I thought that I was one of the few mixed kids who didn’t have an identity issues. It turns out that I do.

Yeah, I can’t decide if I f*ckin’ rock or if I’m f*ckin’ awesome. It’s a conflict that only people of my pedigree can fully appreciate. It’s hard out here for an cool mulatto. Or a culatto.

I often thought that because I was enlightened that I was above certain negativitisms. Turns out my enlightenment helps to inform my ignorance.

This woman cut me off in traffic today. I didn’t call her a b*tch while shaking my fist in my car behind my glass windows. Nope, I called her a wench. Mostly because I like the word and second because I thought calling a woman a b*tch because she’s a woman who pissed me off would make me like every other ignorant man. So wench it was, which I’m fairly certain achieves the EXACT same end as the b-word. I felt bad. But if I didn’t read, I don’t think I’d know the w-word either. Damn you education system for teaching me how to get around general use pejoratives for learned ones! I definitely call ni**as the n-word though.

Anyway, those are some of my self-awarenesses. Sharing is caring people. What you got?


Break On Through: Understand Where I’m Coming From?

So I’m black.

(Don’t you love when I open up with that line? It’s like a precursor to some race based observation on something race-related. Like NASCAR. Thank you.)

I had the privilege of growing up in very different circumstances. For instance, during my early years, I was raised by my white mother (as my father, though around, was in another country preparing me for a new family), in a black populated area. Some might call them projects, I choose to call them very low-to-no income housing.

What transpired can only be called a social experiment in whether or not white people can truly raise black kids. While my other black peers were listening to Michael Jackson and Prince, I was listening to Michael Jackson and AC/DC. Or ZZ Top. Or Ratt. Or my personal favorite, Judas Priest.

And you couldn’t tell me nothing about Ozzy Osbourne and Black Sabbath. I was diehard.

At 5.

At age 6, my younger sister and I, heavy metal and motorcycle boots in tow, left my mother’s care in Michigan and moved in with my father in Germany. So you can imagine the culture clash that was little Panama and his new soon-to-be sisters and mother. Have a look see.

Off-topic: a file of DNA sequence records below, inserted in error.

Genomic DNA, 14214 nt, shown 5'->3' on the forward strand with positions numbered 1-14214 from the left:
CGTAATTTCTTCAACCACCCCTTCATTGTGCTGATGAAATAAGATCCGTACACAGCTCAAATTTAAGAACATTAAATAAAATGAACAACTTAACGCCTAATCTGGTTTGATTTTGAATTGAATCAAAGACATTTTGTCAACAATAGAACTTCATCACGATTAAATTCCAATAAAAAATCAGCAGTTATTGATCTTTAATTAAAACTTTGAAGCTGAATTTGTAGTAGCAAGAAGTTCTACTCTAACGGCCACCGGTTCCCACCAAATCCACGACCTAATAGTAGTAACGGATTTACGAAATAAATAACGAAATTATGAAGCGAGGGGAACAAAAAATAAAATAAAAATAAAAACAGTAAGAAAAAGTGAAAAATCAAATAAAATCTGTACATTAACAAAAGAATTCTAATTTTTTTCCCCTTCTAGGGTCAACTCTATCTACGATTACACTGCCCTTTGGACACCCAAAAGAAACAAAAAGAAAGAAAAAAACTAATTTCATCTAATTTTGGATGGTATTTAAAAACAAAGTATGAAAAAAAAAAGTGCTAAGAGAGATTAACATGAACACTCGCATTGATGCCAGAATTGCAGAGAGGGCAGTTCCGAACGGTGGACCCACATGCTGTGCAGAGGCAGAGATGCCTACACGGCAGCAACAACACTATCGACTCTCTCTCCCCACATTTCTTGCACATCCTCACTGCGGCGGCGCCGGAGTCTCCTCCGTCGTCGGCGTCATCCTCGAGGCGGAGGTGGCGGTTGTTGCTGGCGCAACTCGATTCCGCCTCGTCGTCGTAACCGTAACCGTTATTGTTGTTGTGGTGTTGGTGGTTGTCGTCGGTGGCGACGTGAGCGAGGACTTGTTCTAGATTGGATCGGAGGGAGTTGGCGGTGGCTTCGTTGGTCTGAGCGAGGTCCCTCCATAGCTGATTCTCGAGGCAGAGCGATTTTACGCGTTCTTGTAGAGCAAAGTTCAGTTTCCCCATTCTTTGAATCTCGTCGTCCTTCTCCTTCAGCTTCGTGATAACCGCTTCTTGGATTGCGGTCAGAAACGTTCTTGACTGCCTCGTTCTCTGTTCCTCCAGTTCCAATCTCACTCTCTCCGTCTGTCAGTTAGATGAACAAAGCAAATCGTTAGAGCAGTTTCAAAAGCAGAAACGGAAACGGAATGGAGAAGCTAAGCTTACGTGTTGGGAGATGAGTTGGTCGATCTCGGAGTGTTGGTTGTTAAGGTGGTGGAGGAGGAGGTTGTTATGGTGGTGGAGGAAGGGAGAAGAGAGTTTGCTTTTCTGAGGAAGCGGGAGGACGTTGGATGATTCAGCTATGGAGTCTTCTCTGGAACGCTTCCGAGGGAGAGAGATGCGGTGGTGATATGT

Panama’s New Sister-To-Be: I just got that new Janet Jackson!! Controoooooooool!

Porno for Pyro’s Panama: Umm…do you have any Judas Priest? I really like Judas Priest. Or maybe some Ratt.

Panama’s NSTB: What is Judas Priest?!?!!!! Mommy, this new boy that you all brought home just curseded!

(Actually, my sister couldn’t speak English very well at that point since she was going to German school. Little known Panama fact, I taught one of my sisters how to read in English. At age 7. )

PP Panama: *two fingers in the air in Satan/Texas Longhorn salute* Rock on!!!!!

Now this was all a social experiment because my mother’s musical tastes became mine. Kind of like how Kanye said he was very feminine and gay acting in high school because he was raised with his mother. Except not even remotely similar.

With my mother’s musical tastes, I often became the kid that folks didn’t understand. Buying toy bats (of the flying variety) and trying to bite their heads off a la Ozzy will do that to you. However, over time I gained my parents appreciation for “black” music. I started getting into Alexander O’Neal, Michael Jackson (even more), Prince, and of course all the old school soul music my parents had stored up in their record collection. Talk about confusion. It got even worse in middle school. I’d go from listening to Guns ‘N Roses to the Geto Boys in about 3 seconds flat. Skid Row?? Def Leppard?

Homey, pour some sugar on me.

So where is all of this going? Well its going here. My mother’s influence on my early musical tastes have helped me TREMENDOUSLY in life. It allowed me to be way more open-minded in my music than a lot of folks I knew growing up. I’d be rocking my Green Day albums while my friends in high school thought I was listening to that “white music” too much.

Dude, they had an album called Dookie. I was like 13. Who couldn’t get behind that?

And it’s amazing that at this point in my life the vast array of music I listen too. I’ll go from listening to the Blackbyrds to listening to the Doors (as I’m doing right now…I think the classic rock song “Light My Fire” might be one of my new favorite songs of all time). I have thousands of CD’s at this point (on last count) and you’ll find some of the strangest shit ever in that mix. Hell I still purchase music.

I have all of my old school music segregated since I like to consider those albums the gems of my collection. But mixed in with those are my Guns ‘N Roses Appetite for Destruction album, my Doors albums, my Rolling Stones and Beatles albums, though I seriously think the Beatles are WAY overrated.

Yeah I said it!! I’m a gangsta. And I hate Jim Jones.

I often wonder why we, as black folks, are so quick to dismiss rock music (or any other type of music not done by black folks), especially since about 90 percent of the early rock music is just blues music being sung by white boys. Granted, the music was taken and given life by the new white audiences who couldn’t care about the black originators, but alas, if it’s good it’s good. And how many people REALLY don’t listen to rock because of the racism behind it? Not very many. Most folks don’t because it’s “that white sh*t.” Hell, I used to hate on country music. HARD. That was until I started listening to Johnny Cash. Now I’m hooked. And if you don’t think Johnny is country, then I listen to Kris Kristofferson too. The Highwaymen rocked.

I don’t know how people listen to solely rap or R&B all day long. It would truly drive me nuts. Especially with all the great jazz out there. Speaking of jazz and obscure R&B, it wasn’t until college and I met one of my boys who probably introduced me to more jazz and 70′s era soul music than you can shake an old cat at, that I even got into jazz. This dude’s knowledge and catalog is extensive but I was open to learning. Now I’m like niggas with Independence Airline tickets…on a whole nother plane.

Get it? Cuz they shut down…


Aww go to hell.

Anyway, I know how I got to how I am; how’d you get to where you are?

Put a little love in your heart.